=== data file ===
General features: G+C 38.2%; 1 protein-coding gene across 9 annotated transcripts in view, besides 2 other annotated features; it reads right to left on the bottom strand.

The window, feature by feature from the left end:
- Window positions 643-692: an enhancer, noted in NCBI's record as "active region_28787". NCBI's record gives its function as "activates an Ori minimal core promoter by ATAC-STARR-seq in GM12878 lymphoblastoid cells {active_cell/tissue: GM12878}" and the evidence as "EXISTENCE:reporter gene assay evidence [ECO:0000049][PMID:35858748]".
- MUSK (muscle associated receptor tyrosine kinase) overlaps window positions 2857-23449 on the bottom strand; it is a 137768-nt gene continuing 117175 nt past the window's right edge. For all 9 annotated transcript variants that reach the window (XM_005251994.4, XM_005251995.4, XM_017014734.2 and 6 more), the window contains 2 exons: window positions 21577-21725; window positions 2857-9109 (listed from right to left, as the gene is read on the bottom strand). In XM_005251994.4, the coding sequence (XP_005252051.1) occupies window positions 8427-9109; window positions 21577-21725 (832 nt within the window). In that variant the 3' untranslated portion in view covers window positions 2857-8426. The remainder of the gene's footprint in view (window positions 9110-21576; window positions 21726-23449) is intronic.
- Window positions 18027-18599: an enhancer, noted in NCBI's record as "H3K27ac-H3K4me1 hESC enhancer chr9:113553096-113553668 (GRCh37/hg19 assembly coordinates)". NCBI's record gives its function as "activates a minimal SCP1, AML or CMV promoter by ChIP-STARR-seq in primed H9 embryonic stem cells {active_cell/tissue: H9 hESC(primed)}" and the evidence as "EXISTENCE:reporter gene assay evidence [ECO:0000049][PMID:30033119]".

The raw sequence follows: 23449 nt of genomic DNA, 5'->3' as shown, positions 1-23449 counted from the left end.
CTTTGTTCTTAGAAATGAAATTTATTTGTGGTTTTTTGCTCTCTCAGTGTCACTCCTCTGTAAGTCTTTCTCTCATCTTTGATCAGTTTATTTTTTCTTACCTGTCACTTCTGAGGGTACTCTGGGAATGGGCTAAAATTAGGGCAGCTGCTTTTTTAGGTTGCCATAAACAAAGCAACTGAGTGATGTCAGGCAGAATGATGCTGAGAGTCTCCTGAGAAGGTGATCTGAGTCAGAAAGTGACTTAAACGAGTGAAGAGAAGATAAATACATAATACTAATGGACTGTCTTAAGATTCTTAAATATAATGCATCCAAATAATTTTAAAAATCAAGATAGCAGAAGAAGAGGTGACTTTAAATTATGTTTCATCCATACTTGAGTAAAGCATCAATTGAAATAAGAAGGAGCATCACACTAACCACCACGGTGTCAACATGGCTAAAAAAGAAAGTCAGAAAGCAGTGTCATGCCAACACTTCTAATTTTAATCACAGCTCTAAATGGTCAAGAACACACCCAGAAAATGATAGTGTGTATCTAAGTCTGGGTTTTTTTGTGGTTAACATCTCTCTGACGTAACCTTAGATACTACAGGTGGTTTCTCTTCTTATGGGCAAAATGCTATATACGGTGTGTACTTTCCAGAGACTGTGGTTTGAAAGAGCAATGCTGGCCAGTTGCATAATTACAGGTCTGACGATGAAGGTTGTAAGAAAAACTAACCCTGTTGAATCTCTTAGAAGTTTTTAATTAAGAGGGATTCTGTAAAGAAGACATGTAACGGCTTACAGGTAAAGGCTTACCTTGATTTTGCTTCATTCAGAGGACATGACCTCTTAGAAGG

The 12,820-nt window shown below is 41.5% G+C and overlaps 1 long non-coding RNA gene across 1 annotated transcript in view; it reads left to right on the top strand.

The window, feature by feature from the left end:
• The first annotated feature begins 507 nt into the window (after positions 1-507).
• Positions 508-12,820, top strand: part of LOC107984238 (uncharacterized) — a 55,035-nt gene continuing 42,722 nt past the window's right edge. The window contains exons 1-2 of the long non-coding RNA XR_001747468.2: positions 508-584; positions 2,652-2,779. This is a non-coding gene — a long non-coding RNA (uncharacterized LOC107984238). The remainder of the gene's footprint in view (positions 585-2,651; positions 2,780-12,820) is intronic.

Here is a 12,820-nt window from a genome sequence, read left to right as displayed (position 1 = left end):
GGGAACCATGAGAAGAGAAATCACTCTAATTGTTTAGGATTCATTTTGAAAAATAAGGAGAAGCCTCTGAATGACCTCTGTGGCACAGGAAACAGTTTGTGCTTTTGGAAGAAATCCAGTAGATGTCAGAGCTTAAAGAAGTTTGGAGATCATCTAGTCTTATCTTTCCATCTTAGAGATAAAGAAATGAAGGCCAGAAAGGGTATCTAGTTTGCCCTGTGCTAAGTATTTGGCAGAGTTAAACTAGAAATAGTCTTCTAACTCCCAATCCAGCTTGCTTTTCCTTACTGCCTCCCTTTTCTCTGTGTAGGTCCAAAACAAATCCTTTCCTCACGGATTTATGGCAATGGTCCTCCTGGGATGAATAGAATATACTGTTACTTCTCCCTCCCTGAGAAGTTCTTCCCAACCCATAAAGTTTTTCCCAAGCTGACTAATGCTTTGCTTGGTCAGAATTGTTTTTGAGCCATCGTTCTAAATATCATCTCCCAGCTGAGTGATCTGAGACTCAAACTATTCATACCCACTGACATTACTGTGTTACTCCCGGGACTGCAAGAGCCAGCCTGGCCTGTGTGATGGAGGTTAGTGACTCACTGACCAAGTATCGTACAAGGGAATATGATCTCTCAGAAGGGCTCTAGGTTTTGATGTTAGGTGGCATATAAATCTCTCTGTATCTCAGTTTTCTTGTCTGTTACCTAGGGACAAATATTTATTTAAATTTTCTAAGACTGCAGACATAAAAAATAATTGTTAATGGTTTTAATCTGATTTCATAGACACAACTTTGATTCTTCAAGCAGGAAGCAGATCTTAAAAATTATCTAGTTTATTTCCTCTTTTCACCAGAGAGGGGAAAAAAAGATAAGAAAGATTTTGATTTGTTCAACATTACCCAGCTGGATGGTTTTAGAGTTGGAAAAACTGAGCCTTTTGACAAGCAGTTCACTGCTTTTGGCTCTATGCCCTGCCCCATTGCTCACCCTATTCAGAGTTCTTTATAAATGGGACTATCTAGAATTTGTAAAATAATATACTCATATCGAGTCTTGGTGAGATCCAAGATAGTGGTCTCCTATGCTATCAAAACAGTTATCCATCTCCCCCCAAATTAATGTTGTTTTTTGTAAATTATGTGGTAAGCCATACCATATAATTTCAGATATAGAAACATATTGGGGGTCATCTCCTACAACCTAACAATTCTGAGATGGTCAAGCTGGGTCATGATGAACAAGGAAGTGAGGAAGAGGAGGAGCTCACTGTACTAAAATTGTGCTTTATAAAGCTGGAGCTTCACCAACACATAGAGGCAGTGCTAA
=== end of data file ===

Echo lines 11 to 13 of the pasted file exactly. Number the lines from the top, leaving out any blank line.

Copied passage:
• Positions 508-12,820, top strand: part of LOC107984238 (uncharacterized) — a 55,035-nt gene continuing 42,722 nt past the window's right edge. The window contains exons 1-2 of the long non-coding RNA XR_001747468.2: positions 508-584; positions 2,652-2,779. This is a non-coding gene — a long non-coding RNA (uncharacterized LOC107984238). The remainder of the gene's footprint in view (positions 585-2,651; positions 2,780-12,820) is intronic.

Here is a 12,820-nt window from a genome sequence, read left to right as displayed (position 1 = left end):
GGGAACCATGAGAAGAGAAATCACTCTAATTGTTTAGGATTCATTTTGAAAAATAAGGAGAAGCCTCTGAATGACCTCTGTGGCACAGGAAACAGTTTGTGCTTTTGGAAGAAATCCAGTAGATGTCAGAGCTTAAAGAAGTTTGGAGATCATCTAGTCTTATCTTTCCATCTTAGAGATAAAGAAATGAAGGCCAGAAAGGGTATCTAGTTTGCCCTGTGCTAAGTATTTGGCAGAGTTAAACTAGAAATAGTCTTCTAACTCCCAATCCAGCTTGCTTTTCCTTACTGCCTCCCTTTTCTCTGTGTAGGTCCAAAACAAATCCTTTCCTCACGGATTTATGGCAATGGTCCTCCTGGGATGAATAGAATATACTGTTACTTCTCCCTCCCTGAGAAGTTCTTCCCAACCCATAAAGTTTTTCCCAAGCTGACTAATGCTTTGCTTGGTCAGAATTGTTTTTGAGCCATCGTTCTAAATATCATCTCCCAGCTGAGTGATCTGAGACTCAAACTATTCATACCCACTGACATTACTGTGTTACTCCCGGGACTGCAAGAGCCAGCCTGGCCTGTGTGATGGAGGTTAGTGACTCACTGACCAAGTATCGTACAAGGGAATATGATCTCTCAGAAGGGCTCTAGGTTTTGATGTTAGGTGGCATATAAATCTCTCTGTATCTCAGTTTTCTTGTCTGTTACCTAGGGACAAATATTTATTTAAATTTTCTAAGACTGCAGACATAAAAAATAATTGTTAATGGTTTTAATCTGATTTCATAGACACAACTTTGATTCTTCAAGCAGGAAGCAGATCTTAAAAATTATCTAGTTTATTTCCTCTTTTCACCAGAGAGGGGAAAAAAAGATAAGAAAGATTTTGATTTGTTCAACATTACCCAGCTGGATGGTTTTAGAGTTGGAAAAACTGAGCCTTTTGACAAGCAGTTCACTGCTTTTGGCTCTATGCCCTGCCCCATTGCTCACCCTATTCAGAGTTCTTTATAAATGGGACTATCTAGAATTTGTAAAATAATATACTCATATCGAGTCTTGGTGAGATCCAAGATAGTGGTCTCCTATGCTATCAAAACAGTTATCCATCTCCCCCCAAATTAATGTTGTTTTTTGTAAATTATGTGGTAAGCCATACCATATAATTTCAGATATAGAAACATATTGGGGGTCATCTCCTACAACCTAACAATTCTGAGATGGTCAAGCTGGGTCATGATGAACAAGGAAGTGAGGAAGAGGAGGAGCTCACTGTACTAAAATTGTGCTTTATAAAGCTGGAGCTTCACCAACACATAGAGGCAGTGCTAA